Wednesday, May 6, 2009
K-STATE CROPS TEAM WINS NATIONAL TITLE
MANHATTAN -- For the eighth time in the last 11 years, the Kansas State University Crops Team won first place in the North American Colleges and Teachers of Agriculture national crops contest.
This year's event was April 17 at the Ohio State University Agricultural Technical Institute in Wooster, Ohio, and featured 17 teams from two- and four-year schools.
K-State placed first in the laboratory practical, math practical, and plant and seed identification parts of the contest, and second in the agronomic quiz.
The seed and plant identification requires contestants to learn more than 250 plant and seed samples. In the lab practical, competitors identify insects, diseases, weeds, fertilizers, crop and forage products, and field and laboratory equipment. They also determine crop growth stages, interpret pesticide labels or seed tags, evaluate crop production problems and describe soil properties.
The agronomic quiz evaluated knowledge of crop production and management; crop physiology and breeding; soils and tillage; soil fertility; crops harvesting and storage; weeds; insects; and diseases. The math practical includes equipment calibration and other agronomic calculations.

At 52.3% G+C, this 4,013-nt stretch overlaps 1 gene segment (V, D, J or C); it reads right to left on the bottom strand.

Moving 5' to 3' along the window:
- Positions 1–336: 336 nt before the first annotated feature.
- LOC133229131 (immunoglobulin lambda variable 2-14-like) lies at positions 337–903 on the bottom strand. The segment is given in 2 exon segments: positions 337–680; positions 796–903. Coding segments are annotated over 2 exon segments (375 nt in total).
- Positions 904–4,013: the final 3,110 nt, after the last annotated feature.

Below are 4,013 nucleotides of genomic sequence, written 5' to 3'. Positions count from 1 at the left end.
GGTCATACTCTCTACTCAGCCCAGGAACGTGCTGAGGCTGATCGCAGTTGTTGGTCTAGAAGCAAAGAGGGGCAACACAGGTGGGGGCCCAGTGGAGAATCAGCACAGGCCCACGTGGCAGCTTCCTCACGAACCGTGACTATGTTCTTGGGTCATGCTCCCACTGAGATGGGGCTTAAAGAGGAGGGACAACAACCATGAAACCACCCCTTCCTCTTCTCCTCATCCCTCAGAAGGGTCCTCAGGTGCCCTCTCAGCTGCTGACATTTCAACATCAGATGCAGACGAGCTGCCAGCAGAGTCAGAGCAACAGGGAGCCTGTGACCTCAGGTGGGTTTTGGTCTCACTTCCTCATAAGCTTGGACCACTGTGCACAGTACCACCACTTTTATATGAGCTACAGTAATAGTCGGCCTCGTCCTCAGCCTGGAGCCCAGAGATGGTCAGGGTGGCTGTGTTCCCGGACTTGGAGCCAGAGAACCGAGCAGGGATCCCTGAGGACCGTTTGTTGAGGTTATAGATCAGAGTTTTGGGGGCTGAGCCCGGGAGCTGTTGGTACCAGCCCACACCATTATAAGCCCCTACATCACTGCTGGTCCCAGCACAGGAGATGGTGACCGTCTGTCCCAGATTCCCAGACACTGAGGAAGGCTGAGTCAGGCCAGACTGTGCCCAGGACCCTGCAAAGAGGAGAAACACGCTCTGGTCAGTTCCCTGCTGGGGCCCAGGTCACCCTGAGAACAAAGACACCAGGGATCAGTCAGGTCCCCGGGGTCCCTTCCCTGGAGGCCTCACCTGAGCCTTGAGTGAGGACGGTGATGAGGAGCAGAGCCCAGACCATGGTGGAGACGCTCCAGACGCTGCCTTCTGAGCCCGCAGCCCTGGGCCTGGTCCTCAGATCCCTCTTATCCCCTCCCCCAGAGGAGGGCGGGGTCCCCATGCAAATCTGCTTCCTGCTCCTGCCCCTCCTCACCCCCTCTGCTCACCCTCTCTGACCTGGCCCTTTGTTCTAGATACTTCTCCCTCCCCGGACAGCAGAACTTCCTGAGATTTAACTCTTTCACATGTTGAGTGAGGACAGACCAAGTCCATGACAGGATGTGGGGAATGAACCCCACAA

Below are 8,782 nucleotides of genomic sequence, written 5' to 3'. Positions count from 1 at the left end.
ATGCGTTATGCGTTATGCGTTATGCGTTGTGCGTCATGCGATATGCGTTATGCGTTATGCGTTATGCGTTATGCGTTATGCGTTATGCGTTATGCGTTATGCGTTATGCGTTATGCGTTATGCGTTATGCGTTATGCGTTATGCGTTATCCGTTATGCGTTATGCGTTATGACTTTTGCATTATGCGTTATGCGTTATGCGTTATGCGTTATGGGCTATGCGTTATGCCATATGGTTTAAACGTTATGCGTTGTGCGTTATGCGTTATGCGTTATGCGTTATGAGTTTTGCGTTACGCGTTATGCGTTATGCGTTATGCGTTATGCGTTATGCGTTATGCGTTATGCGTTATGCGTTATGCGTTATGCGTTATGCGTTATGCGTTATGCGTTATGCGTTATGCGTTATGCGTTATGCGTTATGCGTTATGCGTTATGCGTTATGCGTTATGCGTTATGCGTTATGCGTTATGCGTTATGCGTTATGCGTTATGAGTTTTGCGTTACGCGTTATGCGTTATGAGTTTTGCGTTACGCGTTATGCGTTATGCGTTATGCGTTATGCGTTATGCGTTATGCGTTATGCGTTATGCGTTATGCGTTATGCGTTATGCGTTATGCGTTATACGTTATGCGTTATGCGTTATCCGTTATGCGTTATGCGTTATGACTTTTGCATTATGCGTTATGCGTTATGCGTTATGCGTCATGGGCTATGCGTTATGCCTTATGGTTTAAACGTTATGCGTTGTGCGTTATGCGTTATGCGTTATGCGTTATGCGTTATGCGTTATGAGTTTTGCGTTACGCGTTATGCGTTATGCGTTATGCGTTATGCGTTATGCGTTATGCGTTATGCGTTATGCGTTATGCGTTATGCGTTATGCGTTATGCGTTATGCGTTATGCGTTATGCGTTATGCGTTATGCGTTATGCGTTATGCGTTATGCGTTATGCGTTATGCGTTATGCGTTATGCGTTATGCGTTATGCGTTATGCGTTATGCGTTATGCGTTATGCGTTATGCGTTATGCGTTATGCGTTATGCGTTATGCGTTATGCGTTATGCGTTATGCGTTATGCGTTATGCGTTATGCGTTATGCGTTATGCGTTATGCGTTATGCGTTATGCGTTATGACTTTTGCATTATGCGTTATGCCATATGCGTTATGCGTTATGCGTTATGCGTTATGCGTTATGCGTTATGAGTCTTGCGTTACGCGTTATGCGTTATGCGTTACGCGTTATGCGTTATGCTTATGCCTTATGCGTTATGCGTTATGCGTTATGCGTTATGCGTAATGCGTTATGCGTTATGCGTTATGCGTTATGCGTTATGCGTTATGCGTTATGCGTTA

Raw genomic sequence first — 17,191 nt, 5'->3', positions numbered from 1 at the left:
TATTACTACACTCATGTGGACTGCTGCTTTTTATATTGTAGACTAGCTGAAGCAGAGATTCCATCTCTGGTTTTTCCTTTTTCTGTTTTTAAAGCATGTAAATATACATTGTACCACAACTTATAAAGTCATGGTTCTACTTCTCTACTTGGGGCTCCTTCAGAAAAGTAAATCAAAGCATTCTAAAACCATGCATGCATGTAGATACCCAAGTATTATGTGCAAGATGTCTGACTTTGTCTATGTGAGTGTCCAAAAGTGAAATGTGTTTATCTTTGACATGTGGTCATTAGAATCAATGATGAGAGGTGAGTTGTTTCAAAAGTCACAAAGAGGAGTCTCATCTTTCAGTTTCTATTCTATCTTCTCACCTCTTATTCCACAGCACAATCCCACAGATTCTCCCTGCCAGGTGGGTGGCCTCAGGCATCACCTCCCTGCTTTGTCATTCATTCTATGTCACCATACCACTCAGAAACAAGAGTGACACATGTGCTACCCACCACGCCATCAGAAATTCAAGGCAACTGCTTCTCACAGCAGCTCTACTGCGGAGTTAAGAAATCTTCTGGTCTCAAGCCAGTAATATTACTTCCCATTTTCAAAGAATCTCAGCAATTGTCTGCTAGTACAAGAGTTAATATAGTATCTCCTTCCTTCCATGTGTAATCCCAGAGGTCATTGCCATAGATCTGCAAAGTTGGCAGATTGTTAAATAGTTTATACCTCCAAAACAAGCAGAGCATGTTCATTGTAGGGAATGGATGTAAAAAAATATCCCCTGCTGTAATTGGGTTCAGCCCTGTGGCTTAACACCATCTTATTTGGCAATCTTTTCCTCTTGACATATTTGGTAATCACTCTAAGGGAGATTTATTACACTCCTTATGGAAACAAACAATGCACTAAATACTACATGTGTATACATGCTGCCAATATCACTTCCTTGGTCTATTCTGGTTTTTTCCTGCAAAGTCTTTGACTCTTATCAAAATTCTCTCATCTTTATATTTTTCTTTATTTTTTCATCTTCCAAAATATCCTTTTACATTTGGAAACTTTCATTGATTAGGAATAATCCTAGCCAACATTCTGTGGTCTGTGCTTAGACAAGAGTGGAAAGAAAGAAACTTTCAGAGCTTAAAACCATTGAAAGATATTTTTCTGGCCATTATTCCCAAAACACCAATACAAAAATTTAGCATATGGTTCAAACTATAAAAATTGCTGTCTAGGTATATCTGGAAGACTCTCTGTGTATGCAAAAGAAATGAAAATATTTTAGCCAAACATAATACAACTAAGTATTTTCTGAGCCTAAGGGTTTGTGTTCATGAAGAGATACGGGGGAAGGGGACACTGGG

Team coach is Kevin Donnelly, professor of agronomy.
Students competing on the K-State team and their contest placings include:
Darrin Seiwert, senior in agronomy, Conway Springs, second overall, third in math and fourth in both identification and agronomic quiz; Aaron Widmar, sophomore in agronomy, Franklin, competed as an alternate; Heath Kinser, senior in agricultural technology management, Hugoton, seventh overall, fourth in math, eighth in identification and 10th in lab; Brian Lee, senior in agronomy, Leavenworth, 11th overall, sixth in lab, eighth in math; and ninth in agronomic quiz; and Jared Unrau, senior in agricultural technology management, Newton, third overall, first in identification, third in lab practical and 10th in math.
From out of state: Allen Kampschnieder, senior in agronomy, Howells, Neb., was third overall, third in identification, fifth in math and seventh in agronomic quiz.